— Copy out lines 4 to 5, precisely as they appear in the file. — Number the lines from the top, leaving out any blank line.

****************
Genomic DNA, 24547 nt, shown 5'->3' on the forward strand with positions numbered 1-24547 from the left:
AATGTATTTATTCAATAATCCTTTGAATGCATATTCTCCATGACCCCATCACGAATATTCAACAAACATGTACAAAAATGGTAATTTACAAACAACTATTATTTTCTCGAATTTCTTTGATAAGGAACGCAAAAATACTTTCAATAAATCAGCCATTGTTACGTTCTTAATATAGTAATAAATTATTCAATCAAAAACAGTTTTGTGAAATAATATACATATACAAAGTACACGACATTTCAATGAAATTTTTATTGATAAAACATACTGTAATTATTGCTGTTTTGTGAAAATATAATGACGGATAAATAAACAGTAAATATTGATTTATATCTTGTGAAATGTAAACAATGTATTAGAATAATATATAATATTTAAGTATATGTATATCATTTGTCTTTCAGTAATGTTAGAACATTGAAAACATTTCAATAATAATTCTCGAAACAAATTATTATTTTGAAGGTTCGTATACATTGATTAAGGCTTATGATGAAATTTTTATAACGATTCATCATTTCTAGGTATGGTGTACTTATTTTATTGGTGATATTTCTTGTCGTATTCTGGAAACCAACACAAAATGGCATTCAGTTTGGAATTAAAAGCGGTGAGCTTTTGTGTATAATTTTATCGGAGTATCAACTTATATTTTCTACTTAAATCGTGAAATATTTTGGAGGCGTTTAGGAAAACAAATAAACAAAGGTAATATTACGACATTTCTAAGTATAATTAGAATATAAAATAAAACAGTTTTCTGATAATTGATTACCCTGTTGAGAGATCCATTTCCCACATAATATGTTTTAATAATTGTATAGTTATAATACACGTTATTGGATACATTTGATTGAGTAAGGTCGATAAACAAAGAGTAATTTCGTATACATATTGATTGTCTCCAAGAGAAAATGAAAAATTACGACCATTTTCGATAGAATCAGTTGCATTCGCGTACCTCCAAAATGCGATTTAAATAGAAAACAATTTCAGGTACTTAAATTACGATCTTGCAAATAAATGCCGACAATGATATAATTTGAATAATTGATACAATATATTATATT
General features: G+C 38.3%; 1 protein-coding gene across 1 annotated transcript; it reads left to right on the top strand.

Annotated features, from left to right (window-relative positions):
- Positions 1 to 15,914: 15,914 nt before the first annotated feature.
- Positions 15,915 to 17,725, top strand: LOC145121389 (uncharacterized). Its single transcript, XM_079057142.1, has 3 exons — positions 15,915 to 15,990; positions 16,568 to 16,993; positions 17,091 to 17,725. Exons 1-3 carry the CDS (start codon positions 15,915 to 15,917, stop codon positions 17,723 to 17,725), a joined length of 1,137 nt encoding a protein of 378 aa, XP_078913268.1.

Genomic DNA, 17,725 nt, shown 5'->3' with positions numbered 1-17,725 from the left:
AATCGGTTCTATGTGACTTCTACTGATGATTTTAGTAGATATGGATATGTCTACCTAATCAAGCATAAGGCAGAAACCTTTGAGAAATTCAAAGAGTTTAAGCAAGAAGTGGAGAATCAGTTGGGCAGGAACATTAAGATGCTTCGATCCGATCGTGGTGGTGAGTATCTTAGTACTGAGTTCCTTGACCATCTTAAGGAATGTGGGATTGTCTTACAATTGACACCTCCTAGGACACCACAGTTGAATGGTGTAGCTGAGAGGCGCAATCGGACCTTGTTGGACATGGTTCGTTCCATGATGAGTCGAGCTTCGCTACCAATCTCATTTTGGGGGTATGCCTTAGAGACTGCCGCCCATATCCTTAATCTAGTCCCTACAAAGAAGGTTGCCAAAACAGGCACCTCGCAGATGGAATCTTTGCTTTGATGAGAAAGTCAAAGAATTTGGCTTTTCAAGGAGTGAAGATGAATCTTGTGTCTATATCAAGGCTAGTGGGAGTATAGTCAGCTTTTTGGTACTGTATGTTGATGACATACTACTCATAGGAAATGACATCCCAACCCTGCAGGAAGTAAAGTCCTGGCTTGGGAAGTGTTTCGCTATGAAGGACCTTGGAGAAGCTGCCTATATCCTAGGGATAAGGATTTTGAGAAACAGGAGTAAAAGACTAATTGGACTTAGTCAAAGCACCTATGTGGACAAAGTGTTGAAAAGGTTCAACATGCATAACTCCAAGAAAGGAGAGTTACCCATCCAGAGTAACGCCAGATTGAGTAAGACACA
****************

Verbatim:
Annotated features, from left to right (window-relative positions):
- Positions 1 to 15,914: 15,914 nt before the first annotated feature.